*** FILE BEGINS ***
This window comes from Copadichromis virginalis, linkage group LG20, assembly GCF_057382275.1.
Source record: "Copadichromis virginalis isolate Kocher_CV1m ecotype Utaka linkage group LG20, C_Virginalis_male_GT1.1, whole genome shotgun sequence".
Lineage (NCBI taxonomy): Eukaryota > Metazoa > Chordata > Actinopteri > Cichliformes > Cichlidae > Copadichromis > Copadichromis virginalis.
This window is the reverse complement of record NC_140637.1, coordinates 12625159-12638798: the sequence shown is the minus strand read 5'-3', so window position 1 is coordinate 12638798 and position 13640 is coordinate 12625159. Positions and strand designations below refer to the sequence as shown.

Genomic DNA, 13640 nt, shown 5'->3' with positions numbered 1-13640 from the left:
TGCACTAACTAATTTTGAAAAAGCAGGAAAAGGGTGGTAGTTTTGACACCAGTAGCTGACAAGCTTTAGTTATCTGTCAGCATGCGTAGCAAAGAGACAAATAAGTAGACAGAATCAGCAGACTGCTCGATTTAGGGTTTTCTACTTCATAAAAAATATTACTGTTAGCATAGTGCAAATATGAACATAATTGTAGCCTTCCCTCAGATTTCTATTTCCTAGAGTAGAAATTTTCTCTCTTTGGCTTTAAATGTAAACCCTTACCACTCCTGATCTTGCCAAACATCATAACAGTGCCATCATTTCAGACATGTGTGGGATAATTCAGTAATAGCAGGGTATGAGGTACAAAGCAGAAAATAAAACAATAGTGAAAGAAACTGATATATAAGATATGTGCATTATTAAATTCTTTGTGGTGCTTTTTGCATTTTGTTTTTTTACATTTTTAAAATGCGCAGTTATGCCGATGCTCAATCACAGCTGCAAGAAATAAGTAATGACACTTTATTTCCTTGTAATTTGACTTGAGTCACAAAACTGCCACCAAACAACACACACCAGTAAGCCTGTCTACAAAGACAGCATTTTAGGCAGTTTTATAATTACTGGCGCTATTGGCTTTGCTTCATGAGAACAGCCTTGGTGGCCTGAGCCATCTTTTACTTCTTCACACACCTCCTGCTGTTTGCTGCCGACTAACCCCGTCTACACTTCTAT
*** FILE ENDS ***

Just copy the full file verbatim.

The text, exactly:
This window comes from Copadichromis virginalis, linkage group LG20, assembly GCF_057382275.1.
Source record: "Copadichromis virginalis isolate Kocher_CV1m ecotype Utaka linkage group LG20, C_Virginalis_male_GT1.1, whole genome shotgun sequence".
Lineage (NCBI taxonomy): Eukaryota > Metazoa > Chordata > Actinopteri > Cichliformes > Cichlidae > Copadichromis > Copadichromis virginalis.
This window is the reverse complement of record NC_140637.1, coordinates 12625159-12638798: the sequence shown is the minus strand read 5'-3', so window position 1 is coordinate 12638798 and position 13640 is coordinate 12625159. Positions and strand designations below refer to the sequence as shown.

Genomic DNA, 13640 nt, shown 5'->3' with positions numbered 1-13640 from the left:
TGCACTAACTAATTTTGAAAAAGCAGGAAAAGGGTGGTAGTTTTGACACCAGTAGCTGACAAGCTTTAGTTATCTGTCAGCATGCGTAGCAAAGAGACAAATAAGTAGACAGAATCAGCAGACTGCTCGATTTAGGGTTTTCTACTTCATAAAAAATATTACTGTTAGCATAGTGCAAATATGAACATAATTGTAGCCTTCCCTCAGATTTCTATTTCCTAGAGTAGAAATTTTCTCTCTTTGGCTTTAAATGTAAACCCTTACCACTCCTGATCTTGCCAAACATCATAACAGTGCCATCATTTCAGACATGTGTGGGATAATTCAGTAATAGCAGGGTATGAGGTACAAAGCAGAAAATAAAACAATAGTGAAAGAAACTGATATATAAGATATGTGCATTATTAAATTCTTTGTGGTGCTTTTTGCATTTTGTTTTTTTACATTTTTAAAATGCGCAGTTATGCCGATGCTCAATCACAGCTGCAAGAAATAAGTAATGACACTTTATTTCCTTGTAATTTGACTTGAGTCACAAAACTGCCACCAAACAACACACACCAGTAAGCCTGTCTACAAAGACAGCATTTTAGGCAGTTTTATAATTACTGGCGCTATTGGCTTTGCTTCATGAGAACAGCCTTGGTGGCCTGAGCCATCTTTTACTTCTTCACACACCTCCTGCTGTTTGCTGCCGACTAACCCCGTCTACACTTCTAT